GrowthForce is one of the original U.S. based outsourced bookkeeping and accounting leaders in the industry! Tap into over 20 years of expert bookkeeping and accounting experience.

To learn more about how our reliable and professional teams can assist you with our online accounting services, get the Guide to Outsourcing Your Bookkeeping and Accounting. Avoid being burned by outsourcing accounting again!

Burned by Outsourcing Accounting


Stephen King is a guest blogger at The Strategic CFO. He is the President and CEO of GrowthForce – an outsourced bookkeeping firm based in Houston, TX.


Burned by Outsourcing Accounting

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Why You Need to Have a 13-Week Cash Flow Report

Why You Need to Have a 13-Week Cash Flow ReportHave you ever been in a cash flow crisis? You aren’t able to make payroll. You can’t pay your vendors. There is simply not enough cash. BUT sales are rocketing. So in theory, there should be enough cash. Wrong. I say this during every Office Hours I host for our SCFO Lab members… “You need to have a 13-Week Cash Flow Report. If you don’t have one, get one.” As we are quickly coming into the holidays and the new year, let’s look at why you need to have a 13-Week Cash Flow Report.

Or, do you live in a company that is cash rich, and you simply do not see the need to forecast cash because you know you have plenty in the bank?  Well, you still need a cash flow forecast.

Handling a Cash Flow Crisis?

Handling a cash flow crisis is never easy because it puts financial leaders in a difficult place. It may look like asking vendors to extend their payment terms, selling off assets, or laying off employees. Whether your cash flow crisis resulted from the fluctuating market or mismanagement, there are a couple of tips in handling a cash flow crisis.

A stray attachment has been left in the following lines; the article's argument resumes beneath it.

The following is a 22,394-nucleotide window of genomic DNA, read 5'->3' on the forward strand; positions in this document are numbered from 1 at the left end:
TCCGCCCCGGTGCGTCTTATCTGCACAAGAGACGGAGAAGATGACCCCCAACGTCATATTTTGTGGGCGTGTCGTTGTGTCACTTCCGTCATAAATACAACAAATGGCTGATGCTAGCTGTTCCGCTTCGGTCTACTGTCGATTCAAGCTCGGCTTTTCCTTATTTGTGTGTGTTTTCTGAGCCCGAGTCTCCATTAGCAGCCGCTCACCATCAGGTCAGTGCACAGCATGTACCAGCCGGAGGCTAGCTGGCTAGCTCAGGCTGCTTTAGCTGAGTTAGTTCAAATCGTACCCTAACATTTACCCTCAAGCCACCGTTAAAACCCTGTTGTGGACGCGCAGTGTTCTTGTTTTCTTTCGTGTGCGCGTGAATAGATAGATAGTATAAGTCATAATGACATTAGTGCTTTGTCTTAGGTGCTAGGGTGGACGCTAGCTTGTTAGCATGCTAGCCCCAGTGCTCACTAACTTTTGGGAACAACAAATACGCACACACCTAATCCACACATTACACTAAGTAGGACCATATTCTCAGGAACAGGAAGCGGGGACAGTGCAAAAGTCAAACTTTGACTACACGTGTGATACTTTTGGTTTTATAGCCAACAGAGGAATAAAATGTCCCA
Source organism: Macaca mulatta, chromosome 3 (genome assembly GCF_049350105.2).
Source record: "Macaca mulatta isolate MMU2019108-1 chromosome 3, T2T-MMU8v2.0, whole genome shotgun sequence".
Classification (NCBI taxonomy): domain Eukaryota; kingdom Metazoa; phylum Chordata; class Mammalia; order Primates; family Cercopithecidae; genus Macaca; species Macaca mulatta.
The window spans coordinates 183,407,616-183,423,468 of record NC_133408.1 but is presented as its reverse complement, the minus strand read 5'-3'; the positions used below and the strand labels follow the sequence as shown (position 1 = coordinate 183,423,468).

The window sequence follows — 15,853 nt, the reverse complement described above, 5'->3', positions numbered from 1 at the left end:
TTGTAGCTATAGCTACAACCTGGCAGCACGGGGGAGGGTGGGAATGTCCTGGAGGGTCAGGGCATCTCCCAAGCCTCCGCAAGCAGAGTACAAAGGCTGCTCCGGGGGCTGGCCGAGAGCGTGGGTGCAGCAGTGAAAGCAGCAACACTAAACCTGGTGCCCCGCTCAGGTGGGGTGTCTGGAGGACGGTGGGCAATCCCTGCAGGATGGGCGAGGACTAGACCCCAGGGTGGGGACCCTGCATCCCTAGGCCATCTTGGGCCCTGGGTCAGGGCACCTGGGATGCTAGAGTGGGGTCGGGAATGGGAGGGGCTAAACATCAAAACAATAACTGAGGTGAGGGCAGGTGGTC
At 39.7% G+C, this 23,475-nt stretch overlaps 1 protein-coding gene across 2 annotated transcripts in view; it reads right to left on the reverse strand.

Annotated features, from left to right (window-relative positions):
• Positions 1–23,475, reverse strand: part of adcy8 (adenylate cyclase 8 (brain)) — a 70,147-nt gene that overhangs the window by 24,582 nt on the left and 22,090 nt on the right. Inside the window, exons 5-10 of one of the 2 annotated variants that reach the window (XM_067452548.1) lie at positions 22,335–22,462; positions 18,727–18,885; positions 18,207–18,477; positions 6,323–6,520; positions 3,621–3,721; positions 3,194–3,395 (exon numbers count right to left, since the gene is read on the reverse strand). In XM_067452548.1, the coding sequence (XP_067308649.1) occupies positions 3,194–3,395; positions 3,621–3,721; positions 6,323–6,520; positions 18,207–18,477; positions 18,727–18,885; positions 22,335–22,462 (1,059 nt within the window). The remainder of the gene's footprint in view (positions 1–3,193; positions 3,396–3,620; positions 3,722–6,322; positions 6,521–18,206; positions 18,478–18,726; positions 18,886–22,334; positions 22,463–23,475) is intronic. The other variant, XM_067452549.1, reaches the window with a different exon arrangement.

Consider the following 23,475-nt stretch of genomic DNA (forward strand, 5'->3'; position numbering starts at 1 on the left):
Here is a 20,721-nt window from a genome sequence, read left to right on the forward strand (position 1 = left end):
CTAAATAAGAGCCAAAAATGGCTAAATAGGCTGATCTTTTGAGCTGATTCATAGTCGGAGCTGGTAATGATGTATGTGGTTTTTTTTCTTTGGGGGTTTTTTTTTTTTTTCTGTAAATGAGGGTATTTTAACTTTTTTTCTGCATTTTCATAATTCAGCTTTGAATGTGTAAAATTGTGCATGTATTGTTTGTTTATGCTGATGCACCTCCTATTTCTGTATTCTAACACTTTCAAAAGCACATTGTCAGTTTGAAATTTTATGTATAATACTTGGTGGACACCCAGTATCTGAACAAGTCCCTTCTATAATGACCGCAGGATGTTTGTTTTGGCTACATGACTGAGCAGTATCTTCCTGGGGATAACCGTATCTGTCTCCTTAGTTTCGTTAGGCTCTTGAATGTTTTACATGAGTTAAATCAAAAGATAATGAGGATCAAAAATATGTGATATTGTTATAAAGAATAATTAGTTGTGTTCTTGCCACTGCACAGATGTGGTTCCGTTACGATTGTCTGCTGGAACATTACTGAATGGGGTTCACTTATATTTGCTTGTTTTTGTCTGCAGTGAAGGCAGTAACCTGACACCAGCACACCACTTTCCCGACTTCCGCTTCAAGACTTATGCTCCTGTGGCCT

(NOTE: Regardless of whether cash is tight or flush, every company should have a 13-Week Cash Flow Report.)


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Update Financials & Reports

Look at your financial statements regularly, and make sure they are updated – especially your Statement of Cash Flows, 13-Week Cash Flow Forecast, and Daily Cash Report. You cannot make smart and strategic decisions without the most up-to-date facts.  Having an updated cash flow forecast for your business that is updated weekly allows you to have a true pulse on the business. Your accounting records should be based on accrual based accounting.  But your cash flow forecast ties in nicely as a great tool.

Communicate Effectively

Communication is key to handling a cash flow crisis. Talk to your vendors about extending the payment schedule. Communicate with your banker that you don’t think you will meet your bank covenants. Coach your sales people to collect all outstanding sales.

Why You Need to Have a 13-Week Cash Flow Report

The #1 reason why you need to have a 13-Week Cash Flow Report is because it’s active cash management. This report is a big picture tool that tells companies how much cash is required on a forward rolling basis. More specifically, it gives you the freedom to make big decisions.

Cash Rich or Cash Poor – You Need a Cash Flow Forecast

So, we briefly discussed that in a cash flow crisis the cash flow forecast allows you to manage cash and adjust payments to vendors while making payroll and keeping the lights on. What about in a cash rich company?